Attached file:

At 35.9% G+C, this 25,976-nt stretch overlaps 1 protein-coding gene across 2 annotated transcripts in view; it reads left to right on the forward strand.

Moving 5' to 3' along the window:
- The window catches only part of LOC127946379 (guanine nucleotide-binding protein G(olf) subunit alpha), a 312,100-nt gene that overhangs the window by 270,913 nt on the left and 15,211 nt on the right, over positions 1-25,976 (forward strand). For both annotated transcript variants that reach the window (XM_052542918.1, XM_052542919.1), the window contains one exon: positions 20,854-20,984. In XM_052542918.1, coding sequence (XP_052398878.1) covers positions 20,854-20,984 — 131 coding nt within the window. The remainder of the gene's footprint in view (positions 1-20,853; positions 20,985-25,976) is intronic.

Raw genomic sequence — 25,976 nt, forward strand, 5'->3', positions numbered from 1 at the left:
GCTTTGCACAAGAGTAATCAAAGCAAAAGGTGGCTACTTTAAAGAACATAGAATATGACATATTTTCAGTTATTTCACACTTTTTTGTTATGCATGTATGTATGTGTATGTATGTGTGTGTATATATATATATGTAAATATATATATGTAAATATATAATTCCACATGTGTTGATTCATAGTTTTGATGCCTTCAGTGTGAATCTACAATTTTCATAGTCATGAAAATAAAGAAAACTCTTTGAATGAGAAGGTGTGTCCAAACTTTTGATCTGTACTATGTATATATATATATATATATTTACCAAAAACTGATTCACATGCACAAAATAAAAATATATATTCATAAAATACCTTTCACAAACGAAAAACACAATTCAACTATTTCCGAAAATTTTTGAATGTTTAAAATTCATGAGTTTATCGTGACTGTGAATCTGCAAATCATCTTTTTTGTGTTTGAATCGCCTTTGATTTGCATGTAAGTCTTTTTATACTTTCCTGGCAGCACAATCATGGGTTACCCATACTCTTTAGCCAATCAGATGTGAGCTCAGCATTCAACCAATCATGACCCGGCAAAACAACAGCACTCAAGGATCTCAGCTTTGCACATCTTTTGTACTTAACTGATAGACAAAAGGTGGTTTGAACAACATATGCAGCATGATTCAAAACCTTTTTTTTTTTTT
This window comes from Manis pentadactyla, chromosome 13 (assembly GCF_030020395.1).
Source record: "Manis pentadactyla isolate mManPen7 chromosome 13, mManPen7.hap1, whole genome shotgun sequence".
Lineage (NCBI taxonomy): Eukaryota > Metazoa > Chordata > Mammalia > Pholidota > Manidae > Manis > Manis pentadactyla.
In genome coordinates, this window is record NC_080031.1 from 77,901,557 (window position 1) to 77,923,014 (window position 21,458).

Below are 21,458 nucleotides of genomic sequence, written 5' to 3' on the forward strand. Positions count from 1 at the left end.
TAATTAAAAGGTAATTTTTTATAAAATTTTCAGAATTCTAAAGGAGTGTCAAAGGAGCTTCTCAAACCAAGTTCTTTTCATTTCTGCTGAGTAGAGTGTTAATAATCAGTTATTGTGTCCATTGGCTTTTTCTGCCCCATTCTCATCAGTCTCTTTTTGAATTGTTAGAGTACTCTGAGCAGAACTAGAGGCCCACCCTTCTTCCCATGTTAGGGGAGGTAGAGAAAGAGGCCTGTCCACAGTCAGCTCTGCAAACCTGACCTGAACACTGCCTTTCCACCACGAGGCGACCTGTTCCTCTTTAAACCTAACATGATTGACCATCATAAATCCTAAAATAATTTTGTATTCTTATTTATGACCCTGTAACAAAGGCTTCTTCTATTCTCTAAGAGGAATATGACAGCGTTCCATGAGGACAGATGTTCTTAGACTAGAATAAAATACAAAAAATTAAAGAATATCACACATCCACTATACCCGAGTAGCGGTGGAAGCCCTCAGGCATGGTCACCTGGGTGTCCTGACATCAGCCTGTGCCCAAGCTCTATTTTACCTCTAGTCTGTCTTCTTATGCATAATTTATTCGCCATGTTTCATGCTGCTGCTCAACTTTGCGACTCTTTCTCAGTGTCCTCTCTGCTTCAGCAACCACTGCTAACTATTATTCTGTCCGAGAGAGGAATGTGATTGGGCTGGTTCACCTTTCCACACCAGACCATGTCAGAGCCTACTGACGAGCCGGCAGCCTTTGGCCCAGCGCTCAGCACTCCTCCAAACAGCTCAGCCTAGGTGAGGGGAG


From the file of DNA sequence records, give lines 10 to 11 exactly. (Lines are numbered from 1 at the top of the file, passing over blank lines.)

Below are 21,458 nucleotides of genomic sequence, written 5' to 3' on the forward strand. Positions count from 1 at the left end.
TAATTAAAAGGTAATTTTTTATAAAATTTTCAGAATTCTAAAGGAGTGTCAAAGGAGCTTCTCAAACCAAGTTCTTTTCATTTCTGCTGAGTAGAGTGTTAATAATCAGTTATTGTGTCCATTGGCTTTTTCTGCCCCATTCTCATCAGTCTCTTTTTGAATTGTTAGAGTACTCTGAGCAGAACTAGAGGCCCACCCTTCTTCCCATGTTAGGGGAGGTAGAGAAAGAGGCCTGTCCACAGTCAGCTCTGCAAACCTGACCTGAACACTGCCTTTCCACCACGAGGCGACCTGTTCCTCTTTAAACCTAACATGATTGACCATCATAAATCCTAAAATAATTTTGTATTCTTATTTATGACCCTGTAACAAAGGCTTCTTCTATTCTCTAAGAGGAATATGACAGCGTTCCATGAGGACAGATGTTCTTAGACTAGAATAAAATACAAAAAATTAAAGAATATCACACATCCACTATACCCGAGTAGCGGTGGAAGCCCTCAGGCATGGTCACCTGGGTGTCCTGACATCAGCCTGTGCCCAAGCTCTATTTTACCTCTAGTCTGTCTTCTTATGCATAATTTATTCGCCATGTTTCATGCTGCTGCTCAACTTTGCGACTCTTTCTCAGTGTCCTCTCTGCTTCAGCAACCACTGCTAACTATTATTCTGTCCGAGAGAGGAATGTGATTGGGCTGGTTCACCTTTCCACACCAGACCATGTCAGAGCCTACTGACGAGCCGGCAGCCTTTGGCCCAGCGCTCAGCACTCCTCCAAACAGCTCAGCCTAGGTGAGGGGAG